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Munkin

Crankbait surfacing action?

39 posts in this topic

As far as attitude goes, the tip of the lip has to be under the water as it

sits so that the lip starts to dig as soon as the handle on the reel is turned. This is the only prerequisite for attitude. It is not a result of bill angle. Regardless of the angle of the lip, the tip

of the lip must be underwater as the bait rests.

Do baitfish swim with their noses down? No they swim in a

horizontal fashion, unless they are changing depth.

So what? You cannot deny the effectiveness that crankbaits have had running nose down and digging. Take that "almost suspending" bait out when the water hits around 50 to 55 degrees and watch that same bait slowly sink.

So a sinking bait has it place...

I have weighted a 25/8 inch bait to its max without

creating a sinking bait and still get tumbling. My lure

catches fish... I just got back from Kentucky Lake and

nailed them on it. I can crank these baits at a fairly high rate of

retreive before getting blow out.

Sorry, I do not agree that a sinking bait has its place. It is not efficient. A tumbling bait hinders the baits ability for a long straight cast. My baits don?t ?blow out? period. I have done very well on both Ky. and Barkley lakes also. I lived in Hopkinsville for 6 yrs.

I understand your thinking of a ?natural look on retrieve? theory.

The design of the bait that you have is just not made for long casting

or deep cranking. However, I am not saying that it is a bad bait by any means. With the lip that you have on that bait it is not a shallow

bait either. The design is similar to a Bagley DKBII . (One of the older ones with the lead in the lip.) The DKBII never threw without cart wheeling. However, the bait can be modified so that it will be more efficient, but the bait will never meet my personal standards. A DKBII is an inefficient bait.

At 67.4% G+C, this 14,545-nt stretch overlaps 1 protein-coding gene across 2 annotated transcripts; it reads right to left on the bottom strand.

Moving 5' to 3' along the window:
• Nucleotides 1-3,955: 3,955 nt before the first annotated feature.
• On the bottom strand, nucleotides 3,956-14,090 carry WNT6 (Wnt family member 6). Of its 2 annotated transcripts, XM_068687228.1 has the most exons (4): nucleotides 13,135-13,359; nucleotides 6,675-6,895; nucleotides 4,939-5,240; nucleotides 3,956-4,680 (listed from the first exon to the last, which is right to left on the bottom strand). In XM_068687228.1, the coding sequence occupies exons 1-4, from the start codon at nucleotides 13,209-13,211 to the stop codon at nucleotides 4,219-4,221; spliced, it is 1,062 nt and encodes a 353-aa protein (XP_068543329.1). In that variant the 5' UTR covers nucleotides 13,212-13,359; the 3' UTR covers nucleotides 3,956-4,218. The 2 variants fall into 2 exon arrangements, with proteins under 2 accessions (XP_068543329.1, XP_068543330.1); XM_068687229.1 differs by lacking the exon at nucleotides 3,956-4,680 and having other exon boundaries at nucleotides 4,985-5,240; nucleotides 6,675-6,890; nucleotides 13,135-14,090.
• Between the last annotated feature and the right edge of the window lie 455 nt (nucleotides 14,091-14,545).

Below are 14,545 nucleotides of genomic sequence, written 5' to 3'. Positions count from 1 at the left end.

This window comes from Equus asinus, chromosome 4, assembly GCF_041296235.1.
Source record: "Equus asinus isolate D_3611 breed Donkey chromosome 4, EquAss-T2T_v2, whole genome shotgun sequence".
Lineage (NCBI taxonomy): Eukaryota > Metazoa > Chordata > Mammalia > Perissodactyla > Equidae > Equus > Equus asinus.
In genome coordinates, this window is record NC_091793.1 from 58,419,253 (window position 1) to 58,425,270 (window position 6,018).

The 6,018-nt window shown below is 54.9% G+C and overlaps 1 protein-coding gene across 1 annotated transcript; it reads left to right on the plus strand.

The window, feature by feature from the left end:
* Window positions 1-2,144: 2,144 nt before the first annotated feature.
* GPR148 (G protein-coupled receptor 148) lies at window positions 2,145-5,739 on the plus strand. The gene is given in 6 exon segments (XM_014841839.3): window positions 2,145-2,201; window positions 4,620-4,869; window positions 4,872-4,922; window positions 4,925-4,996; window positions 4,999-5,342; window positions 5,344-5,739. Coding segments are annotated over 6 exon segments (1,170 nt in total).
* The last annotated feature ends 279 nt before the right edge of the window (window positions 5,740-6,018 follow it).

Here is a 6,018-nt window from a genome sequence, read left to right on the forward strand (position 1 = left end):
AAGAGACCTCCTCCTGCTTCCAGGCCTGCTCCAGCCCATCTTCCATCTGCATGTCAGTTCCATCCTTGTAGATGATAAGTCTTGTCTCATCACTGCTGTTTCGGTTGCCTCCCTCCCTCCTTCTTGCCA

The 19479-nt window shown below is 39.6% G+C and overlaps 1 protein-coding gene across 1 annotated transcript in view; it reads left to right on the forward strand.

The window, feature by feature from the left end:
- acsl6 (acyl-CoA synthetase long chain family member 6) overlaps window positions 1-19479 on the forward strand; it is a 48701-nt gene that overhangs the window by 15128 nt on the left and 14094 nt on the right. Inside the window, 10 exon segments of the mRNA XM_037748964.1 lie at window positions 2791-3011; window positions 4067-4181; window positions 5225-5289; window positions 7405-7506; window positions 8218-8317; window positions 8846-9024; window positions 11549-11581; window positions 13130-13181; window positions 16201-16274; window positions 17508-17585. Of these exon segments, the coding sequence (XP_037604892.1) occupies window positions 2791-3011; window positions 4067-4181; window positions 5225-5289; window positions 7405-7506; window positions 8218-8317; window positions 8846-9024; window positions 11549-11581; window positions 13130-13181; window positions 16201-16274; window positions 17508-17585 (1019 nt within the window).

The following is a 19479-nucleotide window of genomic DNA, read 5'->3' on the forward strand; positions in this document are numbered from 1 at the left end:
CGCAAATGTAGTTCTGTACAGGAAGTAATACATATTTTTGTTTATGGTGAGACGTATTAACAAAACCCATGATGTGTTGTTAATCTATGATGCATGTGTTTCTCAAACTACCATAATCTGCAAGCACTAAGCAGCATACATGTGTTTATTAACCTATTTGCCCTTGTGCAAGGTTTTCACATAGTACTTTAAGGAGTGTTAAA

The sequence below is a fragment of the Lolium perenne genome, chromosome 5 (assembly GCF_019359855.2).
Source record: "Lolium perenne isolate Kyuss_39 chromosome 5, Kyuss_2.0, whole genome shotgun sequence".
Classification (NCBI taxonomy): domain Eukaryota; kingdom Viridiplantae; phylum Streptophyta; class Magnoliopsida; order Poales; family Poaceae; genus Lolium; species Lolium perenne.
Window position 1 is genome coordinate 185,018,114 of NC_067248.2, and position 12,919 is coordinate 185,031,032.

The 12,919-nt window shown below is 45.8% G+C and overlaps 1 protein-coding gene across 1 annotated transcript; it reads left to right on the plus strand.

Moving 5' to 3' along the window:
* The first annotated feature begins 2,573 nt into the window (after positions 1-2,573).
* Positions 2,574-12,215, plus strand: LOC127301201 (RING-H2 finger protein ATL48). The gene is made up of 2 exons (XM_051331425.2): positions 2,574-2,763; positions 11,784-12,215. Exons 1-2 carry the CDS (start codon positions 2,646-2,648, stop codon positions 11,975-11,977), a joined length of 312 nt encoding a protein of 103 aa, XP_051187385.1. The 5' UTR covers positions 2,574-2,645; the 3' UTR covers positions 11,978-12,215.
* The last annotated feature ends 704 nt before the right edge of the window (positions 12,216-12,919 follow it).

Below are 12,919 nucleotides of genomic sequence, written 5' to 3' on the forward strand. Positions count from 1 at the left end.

Maddox Bay,

Take some of your stock store bought baits to a clear pond or better yet a pool and do some studying. Some of your thoughts are in the right direction. But......... which thoughts :?:

LP,

Shifting weighted baits are just a bad attempt to get a poorly designed bait to throw straight. It is not the answer.

Skeeter

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WOW!!! This is what TU is all about. I learn more from threads like this than any other type. It is nice to see that their are guys who post what they do or what they would like to do and get ideas and direction from guys who have mastered the craft. I never take criticism personal, in fact I always take what I do and the help I get to make my bait better.

Tally

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Darn I guess i'm going to have to give all the money back I've won on DKBII's and DDKBII's and get rid of the lures too. No, maybe not, that lure is pretty efficient on one of my favorite lakes that has the big postspawners in bottom cover at 10 to 12 feet absolutely gorging on crawfish. That hard pulling wide wobbling DDKBII ricocheting easily thru that stuff as if it had no hooks on it has been the most efficent lure in my boat many days. Of course I'll have to feather my cast a little at the end which will probably cost me 6 feet of distance. But maximum distance and depth will cost you efficiency by the end of the day in this scenario.

There are more paths than one to efficiency. It is all about the right tool for the job at hand.

If the bass are holding at 19 feet I'd be quite pleased to feed them a steady diet of Skeeter's deep runners. If T-Bait and I are fishing the Ohio River, we are going to have a blast on our own lures where 93% of the time I'm going to stay in the first 8 feet of water, and yes, we'd be cranking our butts off and taking names and have little use for the crankbaits we we were using the previous week at Guntersville.

T-Bait tore their butts up on KY Lake on a lure that was not efficient because it will tumble at the end of a cast if you don't feather it a bit--that is not logical or efficient thinking.

Crankbaiting is one of the best depth-control strategies you can use. Bass hold at many different depths in many different lakes during the post spawn period (prime cranking time) and often utilize specific forage to maximize their own metabolic efficency at this time, in the many different environments they inhabit across the country.

To say that one way of doing things is the only way is silly. And there are several of us here who are fanatically serious about the details of our lures, and have had the ultimate satisfaction of customers who caught fish on our lures when they said they could catch them on nothing else.

Dean